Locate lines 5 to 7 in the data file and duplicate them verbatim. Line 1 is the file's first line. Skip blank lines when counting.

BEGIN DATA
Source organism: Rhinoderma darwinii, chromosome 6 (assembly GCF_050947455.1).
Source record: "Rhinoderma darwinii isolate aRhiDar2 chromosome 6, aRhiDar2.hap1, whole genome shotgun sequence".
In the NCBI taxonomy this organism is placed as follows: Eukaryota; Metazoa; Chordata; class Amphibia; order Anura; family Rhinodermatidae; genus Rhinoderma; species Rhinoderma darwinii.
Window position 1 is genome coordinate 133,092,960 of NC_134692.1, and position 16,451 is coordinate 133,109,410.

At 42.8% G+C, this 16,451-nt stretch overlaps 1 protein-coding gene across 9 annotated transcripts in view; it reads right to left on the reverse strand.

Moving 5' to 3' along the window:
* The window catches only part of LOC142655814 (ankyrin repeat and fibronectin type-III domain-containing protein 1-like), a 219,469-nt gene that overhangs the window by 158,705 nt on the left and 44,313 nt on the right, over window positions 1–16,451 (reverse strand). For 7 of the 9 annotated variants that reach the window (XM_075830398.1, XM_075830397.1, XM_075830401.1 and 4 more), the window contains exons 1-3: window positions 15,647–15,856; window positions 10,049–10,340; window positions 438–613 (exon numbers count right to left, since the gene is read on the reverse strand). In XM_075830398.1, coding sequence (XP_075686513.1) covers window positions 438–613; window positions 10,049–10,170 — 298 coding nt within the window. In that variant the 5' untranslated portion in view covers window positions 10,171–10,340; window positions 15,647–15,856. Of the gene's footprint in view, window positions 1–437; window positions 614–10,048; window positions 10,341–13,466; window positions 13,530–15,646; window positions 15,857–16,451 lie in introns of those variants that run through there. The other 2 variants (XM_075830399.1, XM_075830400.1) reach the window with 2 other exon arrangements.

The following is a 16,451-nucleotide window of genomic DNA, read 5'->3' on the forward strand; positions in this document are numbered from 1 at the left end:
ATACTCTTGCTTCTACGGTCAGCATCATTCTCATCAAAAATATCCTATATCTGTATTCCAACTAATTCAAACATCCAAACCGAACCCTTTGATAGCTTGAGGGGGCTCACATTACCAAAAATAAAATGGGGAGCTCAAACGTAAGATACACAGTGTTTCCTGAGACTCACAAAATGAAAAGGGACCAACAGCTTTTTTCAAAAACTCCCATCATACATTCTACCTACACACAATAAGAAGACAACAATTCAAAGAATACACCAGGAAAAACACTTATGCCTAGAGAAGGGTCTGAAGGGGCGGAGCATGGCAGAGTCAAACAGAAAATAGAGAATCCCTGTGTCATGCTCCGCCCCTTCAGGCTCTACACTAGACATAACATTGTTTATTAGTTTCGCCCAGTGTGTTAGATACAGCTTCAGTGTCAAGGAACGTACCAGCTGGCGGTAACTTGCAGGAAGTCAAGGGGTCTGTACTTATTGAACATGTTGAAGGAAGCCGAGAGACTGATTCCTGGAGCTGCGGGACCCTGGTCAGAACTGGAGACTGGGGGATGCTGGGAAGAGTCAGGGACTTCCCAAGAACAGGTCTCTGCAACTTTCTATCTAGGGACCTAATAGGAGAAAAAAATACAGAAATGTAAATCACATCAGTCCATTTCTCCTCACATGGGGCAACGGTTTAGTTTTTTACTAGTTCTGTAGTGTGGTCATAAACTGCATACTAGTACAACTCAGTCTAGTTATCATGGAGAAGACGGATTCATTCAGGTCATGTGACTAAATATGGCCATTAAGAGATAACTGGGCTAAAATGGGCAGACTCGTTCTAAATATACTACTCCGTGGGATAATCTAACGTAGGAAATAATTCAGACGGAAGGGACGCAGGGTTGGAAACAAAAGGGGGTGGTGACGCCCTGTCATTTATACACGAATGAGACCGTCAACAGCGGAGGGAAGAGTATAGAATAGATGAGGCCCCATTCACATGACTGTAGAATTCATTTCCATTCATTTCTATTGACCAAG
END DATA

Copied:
At 42.8% G+C, this 16,451-nt stretch overlaps 1 protein-coding gene across 9 annotated transcripts in view; it reads right to left on the reverse strand.

Moving 5' to 3' along the window:
* The window catches only part of LOC142655814 (ankyrin repeat and fibronectin type-III domain-containing protein 1-like), a 219,469-nt gene that overhangs the window by 158,705 nt on the left and 44,313 nt on the right, over window positions 1–16,451 (reverse strand). For 7 of the 9 annotated variants that reach the window (XM_075830398.1, XM_075830397.1, XM_075830401.1 and 4 more), the window contains exons 1-3: window positions 15,647–15,856; window positions 10,049–10,340; window positions 438–613 (exon numbers count right to left, since the gene is read on the reverse strand). In XM_075830398.1, coding sequence (XP_075686513.1) covers window positions 438–613; window positions 10,049–10,170 — 298 coding nt within the window. In that variant the 5' untranslated portion in view covers window positions 10,171–10,340; window positions 15,647–15,856. Of the gene's footprint in view, window positions 1–437; window positions 614–10,048; window positions 10,341–13,466; window positions 13,530–15,646; window positions 15,857–16,451 lie in introns of those variants that run through there. The other 2 variants (XM_075830399.1, XM_075830400.1) reach the window with 2 other exon arrangements.